It came to America with the slaves and put down roots in the plantations, then spread to the carnivals and juke joints and finally blossomed into jazz. Wherever there was a need for low-down, dirty music—the blues was always present. After the Second World War, African-Americans began to lose the taste for it. By the mid 1950’s they were looking for upbeat entertainment that didn’t stink of the cotton fields. Dirt music had spread its wings from the South to Chicago and found a temple at Chess Records. While upscale “colored” entertainers such as Louis Armstrong and the ruthless Nat King Cole were busy courting the white audience, blues masters such as Muddy Waters, BB King and Howling Wolf were producing startling music for a declining audience. As the decade came to a close they were reduced to eking out a living on the Chitlin’ Circuit, which was as appetizing as it sounds. They stared in stupefied amazement at young kids named Elvis and Buddy Holly who were aping their stage personas and shook their heads at newcomers from their own side of the fence such as Chuck Berry, Little Richard and Bo Diddley, who were going head to head with the white boys over this new-fangled hybrid thing called Rock and Roll.
What none of these people knew was that the blues had up and left.
One part of it flew straight into the hands of a Mr. Berry Gordy, who had recently been dreaming about using it to make something powerful, elegant and profitable like the cars that rolled off the streamlined Detroit conveyor belt.
The other part hitched a ride to Britain and Europe in the form of grooved shellac. American recordings were considered rare and precious gems in a drab, postwar Britain. The vibrant sounds of Armstong, Kid Ory and Bessie Smith were not available from the monopolistic state broadcaster. It was gramophones in otherwise sedate front room parlors that sparked a noisy revolution. “Trad” jazz bands and crude skiffle groups sprung up like a wildfire, taking the livelier end of the tradition into pubs, clubs and dance halls. It summoned a diverse crowd to these smoke-filled rooms: Left Wing ‘ban the bomb’ types, working class people who liked “a knees up,” earnest intellectuals, part-time bohemians and run down Aristocrats on the lookout for something new and slightly daring to tickle their jaded fancy.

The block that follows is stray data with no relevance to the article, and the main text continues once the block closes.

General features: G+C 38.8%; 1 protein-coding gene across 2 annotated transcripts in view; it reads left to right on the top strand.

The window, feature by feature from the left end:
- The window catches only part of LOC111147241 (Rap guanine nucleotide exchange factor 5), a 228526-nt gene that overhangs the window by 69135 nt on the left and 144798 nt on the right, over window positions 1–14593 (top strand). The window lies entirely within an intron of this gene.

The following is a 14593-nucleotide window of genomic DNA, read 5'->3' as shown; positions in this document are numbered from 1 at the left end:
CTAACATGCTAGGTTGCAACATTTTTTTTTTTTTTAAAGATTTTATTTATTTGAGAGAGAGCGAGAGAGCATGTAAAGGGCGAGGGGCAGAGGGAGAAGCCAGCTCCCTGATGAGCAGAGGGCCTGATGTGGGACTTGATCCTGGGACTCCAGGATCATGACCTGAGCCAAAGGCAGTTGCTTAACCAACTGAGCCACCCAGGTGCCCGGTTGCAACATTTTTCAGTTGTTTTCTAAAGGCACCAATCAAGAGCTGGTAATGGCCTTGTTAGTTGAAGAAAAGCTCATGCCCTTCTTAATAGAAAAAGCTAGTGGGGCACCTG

There were those among them who began to search out, and value above all else, primitive field recordings by artists like the sublime Robert Johnson. Alexis Korner was an energetic and enthusiastic member of this elite group. It was here, right at the beginning of the development of British Blues, that an intellectual faultline occurred. A strange kind of inverted snobbery developed as to what exactly was “the real thing.”
Doubt had entered the blues room.
Of course the great apocryphal story on blues authenticity concerns Sleepy John Estes. He was one of the many great folk artists recorded ‘in the field’ by pioneer archivist Alan Lomax and when his sensuous recorded music began to gather followers, Lomax invited him to play at Carnegie Hall. It’s said that Sleepy John bought himself a sharp suit, an electric guitar and a two-piece band to accompany him when he hit the Big Apple. Unfortunately Lomax was concerned that this would compromise the naturalistic vision he was selling to the predominantly white audience. Sleepy John was convinced to dump the suit, the amplifier and the sidemen; put on a work shirt and sit on a bale of hay.
The notion of an archetypal purity in the dirt soon became a siren call across Britain attracting a new breed of audience members to the Alexis Korner shows: sincere young men with longer than average hair, a distinctive dress sense and a polite soft spoken manner.
One of them was Brian Jones.
TO BE CONTINUED…
This is a guest post by SWP aka Snips/Stephen W Parsons/Steve is the founder of the Scorpionics self-improvement system. He sang for various beat groups until 1982 and then pursued a more successful career as a composer for hire until 2004. Since then he has voyaged into peculiar seas. His latest musical adventure is The Presence LDN which will be releasing product in October 2013. His younger, and more handsome self can be seen singing with Ginger Baker here.
Below, Alexis Korner with Steve Marriott in 1975: